Maybe some of you knows that I love polymer clay and that technique is the canes tecnique: sticks decorated inside, the design of which recurs in each “slice”. In other words, the technique of millefiori, ancient and beautiful!
A few months ago I decided to try this technique with the fondant, and I liked so much the results that I decided to share my works with you :)
Here are some examples of what you can get: cookies, mini cakes, placeholders and other decorations for cakes
As always, I’ll explain the technique with photographs of each step.
This technique takes a few tools:
•a precision knife;
•a small rolling pin with the guides for the control of the thickness;
•a set of 3 blades;
Here we go!
•Prepare a skinner blend, ie a sheet of two-color, starting from two sheets about 0.5 cm thick.
•Cut two triangles; stretch and fold the dough over itself two or three times, turn the dough 90 degrees and stretch to obtain the gradient you prefer.
Cover the cane with a darker sheet and start the “reduction”.
The reduction of a cane consists of crushing and contemporary extending the cane.
This is certainly the most difficult step because you need to be careful not to deform the design during the stretching.
To get the best result, the cane must be reduced gradually from the center to the edges, slowly squeezing without rolling too much.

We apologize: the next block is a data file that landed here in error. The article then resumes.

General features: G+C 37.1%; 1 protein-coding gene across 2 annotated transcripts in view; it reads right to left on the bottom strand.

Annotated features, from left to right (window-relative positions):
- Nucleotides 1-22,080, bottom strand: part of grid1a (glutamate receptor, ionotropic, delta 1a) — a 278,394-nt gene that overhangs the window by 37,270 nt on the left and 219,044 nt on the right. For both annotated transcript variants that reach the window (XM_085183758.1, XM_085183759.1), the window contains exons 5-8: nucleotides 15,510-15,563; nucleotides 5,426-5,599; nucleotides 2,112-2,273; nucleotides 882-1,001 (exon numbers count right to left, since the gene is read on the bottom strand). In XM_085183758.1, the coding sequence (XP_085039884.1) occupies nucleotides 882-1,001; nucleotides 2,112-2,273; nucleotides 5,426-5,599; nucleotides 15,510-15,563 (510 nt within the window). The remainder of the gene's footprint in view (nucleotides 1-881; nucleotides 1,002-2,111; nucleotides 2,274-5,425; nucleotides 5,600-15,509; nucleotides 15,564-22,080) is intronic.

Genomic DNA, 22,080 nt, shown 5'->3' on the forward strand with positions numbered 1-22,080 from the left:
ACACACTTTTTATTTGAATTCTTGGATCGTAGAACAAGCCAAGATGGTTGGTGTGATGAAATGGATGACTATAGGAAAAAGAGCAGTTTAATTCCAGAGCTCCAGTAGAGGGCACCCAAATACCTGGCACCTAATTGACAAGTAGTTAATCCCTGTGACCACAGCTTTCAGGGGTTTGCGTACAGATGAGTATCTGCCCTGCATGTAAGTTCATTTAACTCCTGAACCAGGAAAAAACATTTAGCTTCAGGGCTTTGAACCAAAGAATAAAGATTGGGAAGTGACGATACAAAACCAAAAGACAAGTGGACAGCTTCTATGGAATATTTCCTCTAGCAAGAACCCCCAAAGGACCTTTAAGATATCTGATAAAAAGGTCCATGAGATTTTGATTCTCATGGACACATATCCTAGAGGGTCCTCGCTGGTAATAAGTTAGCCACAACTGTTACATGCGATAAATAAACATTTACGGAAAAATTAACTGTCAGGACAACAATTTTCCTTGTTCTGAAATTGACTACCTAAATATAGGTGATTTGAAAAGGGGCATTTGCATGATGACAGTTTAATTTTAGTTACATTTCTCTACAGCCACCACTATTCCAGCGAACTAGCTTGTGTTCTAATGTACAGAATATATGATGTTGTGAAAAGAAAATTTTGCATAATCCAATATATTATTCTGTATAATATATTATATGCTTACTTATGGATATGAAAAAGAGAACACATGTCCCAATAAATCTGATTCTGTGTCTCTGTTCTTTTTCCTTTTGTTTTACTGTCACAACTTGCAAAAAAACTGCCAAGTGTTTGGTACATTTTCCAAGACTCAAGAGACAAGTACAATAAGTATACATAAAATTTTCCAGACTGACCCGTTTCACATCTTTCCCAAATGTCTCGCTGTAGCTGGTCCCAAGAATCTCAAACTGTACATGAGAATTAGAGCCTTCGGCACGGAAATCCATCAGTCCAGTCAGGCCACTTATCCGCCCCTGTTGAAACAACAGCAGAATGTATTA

That’s why you have to have a lot of patience :)
The thin slices can be composed and pressed with the rolling pin.
The waste can be cut and joined to get more abstract designs.
You can further reduce a piece of your cane to to obtain the same design in smaller size.
The cane can be divided into 4 parts, side by side, to form a square or rectangular pattern.
The waste can also be used to get a stripe pattern (based on the technique of Candy canes, spreading with a rolling pin)
And if you like this technique, follow me and discover how to get more complex designs!
Hoping that this tutorial made you curious, I’ll waiting for he next lesson and, I make my best for a video that will better explain some aspects of this wonderful technique!
See you soon!
- Part 1: A simply flower with a skinner blend tutorial
- Part 2: Veined flowers and leaves